Like 80 Days, Inkle’s previous game, Heaven’s Vault is a piece of interactive storytelling that drops you into a dense mesh of narrative choices. The whole thing’s as intricate and inter-connected, perhaps, as one of the tiled abstract patterns that decorate the walls and doorways of the game’s Middle-Eastern and North-African-inspired environments. What a place! There are big decisions to be made here, but, most thrillingly, throughout the course of the adventure I found myself surrounded by the constant fluttering of smaller choices – how much to reveal to an ally, how to respond to my companion’s latest micro-aggression, and whether, even, to interpret it as an aggression at all. Somehow, all these hubs and spokes come together in a busy kind of snugness. As a player I felt both autonomous and well-cared for. I could play the game as I saw fit in any moment, but whatever I did, the overall story refused to become an ugly, artless blob formed by my actions.
A better analogy might be the river. In Heaven’s Vault you play Aliya, an archaeologist following in the footsteps of a vanished roboticist who has discovered something darkly mesmerising out there in the wastelands of space. That’s as much direct plot as I should spoil here. Stepping back a bit, Aliya’s job involves moving between sites of interest and using the things she finds – artefacts and tatters of an ancient language – to create new leads and new spots on the map to investigate. You’re a space traveller in a head scarf rather than a pressurised helmet, and your spaceship is made of wood and sails and knotted ropes and looks a bit like a winged crustacean. And space itself, a scattering of ‘moons’, is an archipelago navigated by the river, a knotted delta of swift tributaries, cloudy white trails scattered over glinting rocks. You never saw such rocks. Some of them are pointed and arid and reach into the sky like the columns of gas that incubate new stars in the Eagle Nebula. Some are slick with a glossy mineral wetness, reflecting the pinks and purples of a skybox in which, if you look closely enough, you can see individual brush strokes.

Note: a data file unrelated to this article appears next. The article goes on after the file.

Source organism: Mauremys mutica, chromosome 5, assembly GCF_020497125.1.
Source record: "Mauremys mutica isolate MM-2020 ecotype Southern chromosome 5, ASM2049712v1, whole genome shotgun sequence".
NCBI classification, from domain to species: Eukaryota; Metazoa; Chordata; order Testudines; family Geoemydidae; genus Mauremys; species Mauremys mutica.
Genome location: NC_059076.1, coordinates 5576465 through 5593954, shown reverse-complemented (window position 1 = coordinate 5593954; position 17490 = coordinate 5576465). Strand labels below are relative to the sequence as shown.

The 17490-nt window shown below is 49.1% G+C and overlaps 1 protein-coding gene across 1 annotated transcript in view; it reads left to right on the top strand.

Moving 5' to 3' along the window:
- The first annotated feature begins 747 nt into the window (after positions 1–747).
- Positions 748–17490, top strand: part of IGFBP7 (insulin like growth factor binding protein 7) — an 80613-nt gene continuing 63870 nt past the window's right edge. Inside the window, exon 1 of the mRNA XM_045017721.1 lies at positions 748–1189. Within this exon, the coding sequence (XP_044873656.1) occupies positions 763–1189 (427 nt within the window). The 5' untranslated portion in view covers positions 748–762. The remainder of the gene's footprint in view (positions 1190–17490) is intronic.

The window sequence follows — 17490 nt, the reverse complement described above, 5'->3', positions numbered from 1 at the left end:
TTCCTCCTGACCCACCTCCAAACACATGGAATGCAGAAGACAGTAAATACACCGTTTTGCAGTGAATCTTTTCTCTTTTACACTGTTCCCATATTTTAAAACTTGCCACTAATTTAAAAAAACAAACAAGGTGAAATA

The river will take you where you want to go as you move between one clue and the next, but once you’re on it there is a sense of its own brisk life to it. It bucks and rumbles and speeds you through turns before growing sluggish for a spell and making you fight against it. There are things to see along the route if you are fast enough, and as long as you have learned how to ride the river and navigate its moods. But if you miss these things, they’re gone for now. Only forward – and such is the narrative. Live with your choices, even the ones you don’t realise you’re making.